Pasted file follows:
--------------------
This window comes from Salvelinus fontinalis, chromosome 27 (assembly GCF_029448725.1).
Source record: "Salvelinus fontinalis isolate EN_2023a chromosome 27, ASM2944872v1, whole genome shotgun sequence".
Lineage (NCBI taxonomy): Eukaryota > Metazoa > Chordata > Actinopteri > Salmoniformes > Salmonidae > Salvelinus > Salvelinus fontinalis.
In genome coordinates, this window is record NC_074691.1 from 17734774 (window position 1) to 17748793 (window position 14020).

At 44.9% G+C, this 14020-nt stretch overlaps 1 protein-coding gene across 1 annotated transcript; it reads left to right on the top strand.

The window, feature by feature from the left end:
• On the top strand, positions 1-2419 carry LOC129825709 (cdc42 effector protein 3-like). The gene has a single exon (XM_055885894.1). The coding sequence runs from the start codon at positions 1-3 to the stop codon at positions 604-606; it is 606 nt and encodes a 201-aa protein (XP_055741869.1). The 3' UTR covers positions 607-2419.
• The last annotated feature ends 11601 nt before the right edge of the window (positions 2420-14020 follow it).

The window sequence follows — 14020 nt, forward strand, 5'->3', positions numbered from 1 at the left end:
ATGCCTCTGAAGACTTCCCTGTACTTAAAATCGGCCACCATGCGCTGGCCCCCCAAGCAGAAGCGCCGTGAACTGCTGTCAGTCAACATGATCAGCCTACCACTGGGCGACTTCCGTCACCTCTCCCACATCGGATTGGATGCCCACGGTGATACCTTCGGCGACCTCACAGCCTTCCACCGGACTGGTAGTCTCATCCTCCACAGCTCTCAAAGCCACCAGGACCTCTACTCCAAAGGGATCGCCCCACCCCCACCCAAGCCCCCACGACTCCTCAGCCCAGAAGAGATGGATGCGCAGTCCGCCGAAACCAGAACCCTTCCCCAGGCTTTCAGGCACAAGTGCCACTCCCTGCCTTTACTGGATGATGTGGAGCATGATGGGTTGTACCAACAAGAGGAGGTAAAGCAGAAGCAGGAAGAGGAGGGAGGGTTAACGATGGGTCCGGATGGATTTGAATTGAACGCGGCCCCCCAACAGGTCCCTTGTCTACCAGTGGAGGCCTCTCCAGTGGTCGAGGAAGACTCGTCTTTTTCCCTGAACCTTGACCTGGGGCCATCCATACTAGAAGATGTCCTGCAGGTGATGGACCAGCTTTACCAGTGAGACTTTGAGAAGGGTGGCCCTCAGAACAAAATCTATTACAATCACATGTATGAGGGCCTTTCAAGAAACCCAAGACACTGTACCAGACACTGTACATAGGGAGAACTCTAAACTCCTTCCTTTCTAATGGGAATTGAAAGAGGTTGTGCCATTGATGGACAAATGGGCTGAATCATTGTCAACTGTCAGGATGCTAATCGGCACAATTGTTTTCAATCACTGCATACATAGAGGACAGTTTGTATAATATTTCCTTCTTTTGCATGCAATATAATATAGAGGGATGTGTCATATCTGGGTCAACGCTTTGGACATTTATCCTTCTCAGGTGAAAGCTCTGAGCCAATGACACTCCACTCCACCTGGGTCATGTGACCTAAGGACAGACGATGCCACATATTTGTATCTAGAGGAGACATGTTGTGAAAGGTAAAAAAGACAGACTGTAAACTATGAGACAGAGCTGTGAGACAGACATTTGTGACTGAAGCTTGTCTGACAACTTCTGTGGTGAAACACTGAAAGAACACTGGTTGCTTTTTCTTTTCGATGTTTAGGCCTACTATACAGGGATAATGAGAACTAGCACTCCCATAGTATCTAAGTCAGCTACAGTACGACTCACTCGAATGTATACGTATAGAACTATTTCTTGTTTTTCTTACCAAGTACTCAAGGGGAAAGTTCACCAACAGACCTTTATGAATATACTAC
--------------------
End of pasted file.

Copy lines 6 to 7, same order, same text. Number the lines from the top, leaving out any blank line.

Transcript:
The window, feature by feature from the left end:
• On the top strand, positions 1-2419 carry LOC129825709 (cdc42 effector protein 3-like). The gene has a single exon (XM_055885894.1). The coding sequence runs from the start codon at positions 1-3 to the stop codon at positions 604-606; it is 606 nt and encodes a 201-aa protein (XP_055741869.1). The 3' UTR covers positions 607-2419.